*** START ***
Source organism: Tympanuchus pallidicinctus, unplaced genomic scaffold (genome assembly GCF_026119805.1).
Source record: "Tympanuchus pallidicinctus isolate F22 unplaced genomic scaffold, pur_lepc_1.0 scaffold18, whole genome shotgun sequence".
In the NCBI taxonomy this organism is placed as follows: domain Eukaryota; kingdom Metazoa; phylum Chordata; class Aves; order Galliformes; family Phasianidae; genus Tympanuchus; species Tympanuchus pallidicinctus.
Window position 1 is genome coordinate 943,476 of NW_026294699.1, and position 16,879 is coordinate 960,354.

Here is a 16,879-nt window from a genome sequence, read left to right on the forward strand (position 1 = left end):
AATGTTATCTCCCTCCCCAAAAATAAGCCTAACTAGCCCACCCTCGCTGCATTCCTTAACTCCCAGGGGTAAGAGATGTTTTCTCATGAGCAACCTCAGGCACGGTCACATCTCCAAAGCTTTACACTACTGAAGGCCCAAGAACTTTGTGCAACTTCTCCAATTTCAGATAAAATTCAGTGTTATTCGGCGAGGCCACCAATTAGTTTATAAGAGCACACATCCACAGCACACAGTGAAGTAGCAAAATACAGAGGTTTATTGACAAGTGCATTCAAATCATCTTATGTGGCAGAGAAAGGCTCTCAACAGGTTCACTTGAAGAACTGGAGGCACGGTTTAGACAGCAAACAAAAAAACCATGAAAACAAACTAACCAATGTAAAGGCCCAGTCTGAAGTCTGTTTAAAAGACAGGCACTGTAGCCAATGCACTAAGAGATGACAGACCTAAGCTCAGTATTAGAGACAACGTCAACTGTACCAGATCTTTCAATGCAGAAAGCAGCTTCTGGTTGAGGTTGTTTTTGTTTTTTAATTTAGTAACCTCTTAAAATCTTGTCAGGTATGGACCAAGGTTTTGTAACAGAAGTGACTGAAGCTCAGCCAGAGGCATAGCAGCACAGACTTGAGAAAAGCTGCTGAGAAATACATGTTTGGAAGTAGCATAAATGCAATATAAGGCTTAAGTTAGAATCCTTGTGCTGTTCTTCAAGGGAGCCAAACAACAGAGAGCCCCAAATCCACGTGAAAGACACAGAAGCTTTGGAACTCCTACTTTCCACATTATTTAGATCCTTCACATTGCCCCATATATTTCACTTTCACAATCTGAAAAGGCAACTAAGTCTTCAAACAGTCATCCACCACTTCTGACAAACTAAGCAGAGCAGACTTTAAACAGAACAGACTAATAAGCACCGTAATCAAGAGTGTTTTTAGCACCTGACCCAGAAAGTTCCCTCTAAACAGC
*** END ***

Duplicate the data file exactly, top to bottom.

Source organism: Tympanuchus pallidicinctus, unplaced genomic scaffold (genome assembly GCF_026119805.1).
Source record: "Tympanuchus pallidicinctus isolate F22 unplaced genomic scaffold, pur_lepc_1.0 scaffold18, whole genome shotgun sequence".
In the NCBI taxonomy this organism is placed as follows: domain Eukaryota; kingdom Metazoa; phylum Chordata; class Aves; order Galliformes; family Phasianidae; genus Tympanuchus; species Tympanuchus pallidicinctus.
Window position 1 is genome coordinate 943,476 of NW_026294699.1, and position 16,879 is coordinate 960,354.

Here is a 16,879-nt window from a genome sequence, read left to right on the forward strand (position 1 = left end):
AATGTTATCTCCCTCCCCAAAAATAAGCCTAACTAGCCCACCCTCGCTGCATTCCTTAACTCCCAGGGGTAAGAGATGTTTTCTCATGAGCAACCTCAGGCACGGTCACATCTCCAAAGCTTTACACTACTGAAGGCCCAAGAACTTTGTGCAACTTCTCCAATTTCAGATAAAATTCAGTGTTATTCGGCGAGGCCACCAATTAGTTTATAAGAGCACACATCCACAGCACACAGTGAAGTAGCAAAATACAGAGGTTTATTGACAAGTGCATTCAAATCATCTTATGTGGCAGAGAAAGGCTCTCAACAGGTTCACTTGAAGAACTGGAGGCACGGTTTAGACAGCAAACAAAAAAACCATGAAAACAAACTAACCAATGTAAAGGCCCAGTCTGAAGTCTGTTTAAAAGACAGGCACTGTAGCCAATGCACTAAGAGATGACAGACCTAAGCTCAGTATTAGAGACAACGTCAACTGTACCAGATCTTTCAATGCAGAAAGCAGCTTCTGGTTGAGGTTGTTTTTGTTTTTTAATTTAGTAACCTCTTAAAATCTTGTCAGGTATGGACCAAGGTTTTGTAACAGAAGTGACTGAAGCTCAGCCAGAGGCATAGCAGCACAGACTTGAGAAAAGCTGCTGAGAAATACATGTTTGGAAGTAGCATAAATGCAATATAAGGCTTAAGTTAGAATCCTTGTGCTGTTCTTCAAGGGAGCCAAACAACAGAGAGCCCCAAATCCACGTGAAAGACACAGAAGCTTTGGAACTCCTACTTTCCACATTATTTAGATCCTTCACATTGCCCCATATATTTCACTTTCACAATCTGAAAAGGCAACTAAGTCTTCAAACAGTCATCCACCACTTCTGACAAACTAAGCAGAGCAGACTTTAAACAGAACAGACTAATAAGCACCGTAATCAAGAGTGTTTTTAGCACCTGACCCAGAAAGTTCCCTCTAAACAGC